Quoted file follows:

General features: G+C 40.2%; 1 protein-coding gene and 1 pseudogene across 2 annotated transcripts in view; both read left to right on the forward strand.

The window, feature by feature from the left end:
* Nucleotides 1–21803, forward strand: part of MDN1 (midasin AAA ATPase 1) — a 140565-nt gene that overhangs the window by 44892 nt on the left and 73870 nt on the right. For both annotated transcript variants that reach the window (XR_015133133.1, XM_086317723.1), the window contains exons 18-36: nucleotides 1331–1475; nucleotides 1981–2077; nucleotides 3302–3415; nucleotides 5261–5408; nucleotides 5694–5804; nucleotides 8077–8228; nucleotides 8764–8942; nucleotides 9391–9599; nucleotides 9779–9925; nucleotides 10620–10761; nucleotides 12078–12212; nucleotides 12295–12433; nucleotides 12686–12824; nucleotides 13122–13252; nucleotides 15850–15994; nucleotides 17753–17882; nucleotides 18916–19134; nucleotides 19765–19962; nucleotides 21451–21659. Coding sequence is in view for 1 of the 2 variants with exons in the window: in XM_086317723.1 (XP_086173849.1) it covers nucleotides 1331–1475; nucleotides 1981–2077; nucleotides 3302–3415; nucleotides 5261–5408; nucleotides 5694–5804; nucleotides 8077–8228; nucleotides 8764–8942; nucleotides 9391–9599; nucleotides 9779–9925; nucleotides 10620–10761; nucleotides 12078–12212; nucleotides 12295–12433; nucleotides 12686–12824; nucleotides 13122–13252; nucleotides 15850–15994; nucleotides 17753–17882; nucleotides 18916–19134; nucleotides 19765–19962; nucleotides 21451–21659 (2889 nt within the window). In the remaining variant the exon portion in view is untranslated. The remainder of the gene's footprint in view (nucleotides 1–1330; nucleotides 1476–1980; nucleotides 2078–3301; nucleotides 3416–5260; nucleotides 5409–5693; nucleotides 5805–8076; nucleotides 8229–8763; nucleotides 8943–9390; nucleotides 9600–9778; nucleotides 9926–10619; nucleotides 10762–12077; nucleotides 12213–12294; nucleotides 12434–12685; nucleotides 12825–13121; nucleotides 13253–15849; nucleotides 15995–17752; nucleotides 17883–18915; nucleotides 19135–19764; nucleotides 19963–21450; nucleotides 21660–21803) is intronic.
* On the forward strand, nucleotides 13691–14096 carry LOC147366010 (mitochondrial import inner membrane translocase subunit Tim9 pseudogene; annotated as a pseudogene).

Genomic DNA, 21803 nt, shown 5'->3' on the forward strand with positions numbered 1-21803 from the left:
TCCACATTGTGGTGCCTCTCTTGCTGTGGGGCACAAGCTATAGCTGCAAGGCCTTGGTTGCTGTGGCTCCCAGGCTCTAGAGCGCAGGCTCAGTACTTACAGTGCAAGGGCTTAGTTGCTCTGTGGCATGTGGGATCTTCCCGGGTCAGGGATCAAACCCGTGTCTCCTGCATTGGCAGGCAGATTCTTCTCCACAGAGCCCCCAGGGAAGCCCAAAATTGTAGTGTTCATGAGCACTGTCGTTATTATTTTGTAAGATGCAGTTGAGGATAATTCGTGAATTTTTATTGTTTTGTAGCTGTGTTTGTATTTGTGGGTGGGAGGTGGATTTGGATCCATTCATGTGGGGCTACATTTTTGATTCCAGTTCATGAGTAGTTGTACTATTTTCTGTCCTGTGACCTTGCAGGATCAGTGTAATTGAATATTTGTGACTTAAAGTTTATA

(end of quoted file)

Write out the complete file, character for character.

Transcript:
General features: G+C 40.2%; 1 protein-coding gene and 1 pseudogene across 2 annotated transcripts in view; both read left to right on the forward strand.

The window, feature by feature from the left end:
* Nucleotides 1–21803, forward strand: part of MDN1 (midasin AAA ATPase 1) — a 140565-nt gene that overhangs the window by 44892 nt on the left and 73870 nt on the right. For both annotated transcript variants that reach the window (XR_015133133.1, XM_086317723.1), the window contains exons 18-36: nucleotides 1331–1475; nucleotides 1981–2077; nucleotides 3302–3415; nucleotides 5261–5408; nucleotides 5694–5804; nucleotides 8077–8228; nucleotides 8764–8942; nucleotides 9391–9599; nucleotides 9779–9925; nucleotides 10620–10761; nucleotides 12078–12212; nucleotides 12295–12433; nucleotides 12686–12824; nucleotides 13122–13252; nucleotides 15850–15994; nucleotides 17753–17882; nucleotides 18916–19134; nucleotides 19765–19962; nucleotides 21451–21659. Coding sequence is in view for 1 of the 2 variants with exons in the window: in XM_086317723.1 (XP_086173849.1) it covers nucleotides 1331–1475; nucleotides 1981–2077; nucleotides 3302–3415; nucleotides 5261–5408; nucleotides 5694–5804; nucleotides 8077–8228; nucleotides 8764–8942; nucleotides 9391–9599; nucleotides 9779–9925; nucleotides 10620–10761; nucleotides 12078–12212; nucleotides 12295–12433; nucleotides 12686–12824; nucleotides 13122–13252; nucleotides 15850–15994; nucleotides 17753–17882; nucleotides 18916–19134; nucleotides 19765–19962; nucleotides 21451–21659 (2889 nt within the window). In the remaining variant the exon portion in view is untranslated. The remainder of the gene's footprint in view (nucleotides 1–1330; nucleotides 1476–1980; nucleotides 2078–3301; nucleotides 3416–5260; nucleotides 5409–5693; nucleotides 5805–8076; nucleotides 8229–8763; nucleotides 8943–9390; nucleotides 9600–9778; nucleotides 9926–10619; nucleotides 10762–12077; nucleotides 12213–12294; nucleotides 12434–12685; nucleotides 12825–13121; nucleotides 13253–15849; nucleotides 15995–17752; nucleotides 17883–18915; nucleotides 19135–19764; nucleotides 19963–21450; nucleotides 21660–21803) is intronic.
* On the forward strand, nucleotides 13691–14096 carry LOC147366010 (mitochondrial import inner membrane translocase subunit Tim9 pseudogene; annotated as a pseudogene).

Genomic DNA, 21803 nt, shown 5'->3' on the forward strand with positions numbered 1-21803 from the left:
TCCACATTGTGGTGCCTCTCTTGCTGTGGGGCACAAGCTATAGCTGCAAGGCCTTGGTTGCTGTGGCTCCCAGGCTCTAGAGCGCAGGCTCAGTACTTACAGTGCAAGGGCTTAGTTGCTCTGTGGCATGTGGGATCTTCCCGGGTCAGGGATCAAACCCGTGTCTCCTGCATTGGCAGGCAGATTCTTCTCCACAGAGCCCCCAGGGAAGCCCAAAATTGTAGTGTTCATGAGCACTGTCGTTATTATTTTGTAAGATGCAGTTGAGGATAATTCGTGAATTTTTATTGTTTTGTAGCTGTGTTTGTATTTGTGGGTGGGAGGTGGATTTGGATCCATTCATGTGGGGCTACATTTTTGATTCCAGTTCATGAGTAGTTGTACTATTTTCTGTCCTGTGACCTTGCAGGATCAGTGTAATTGAATATTTGTGACTTAAAGTTTATA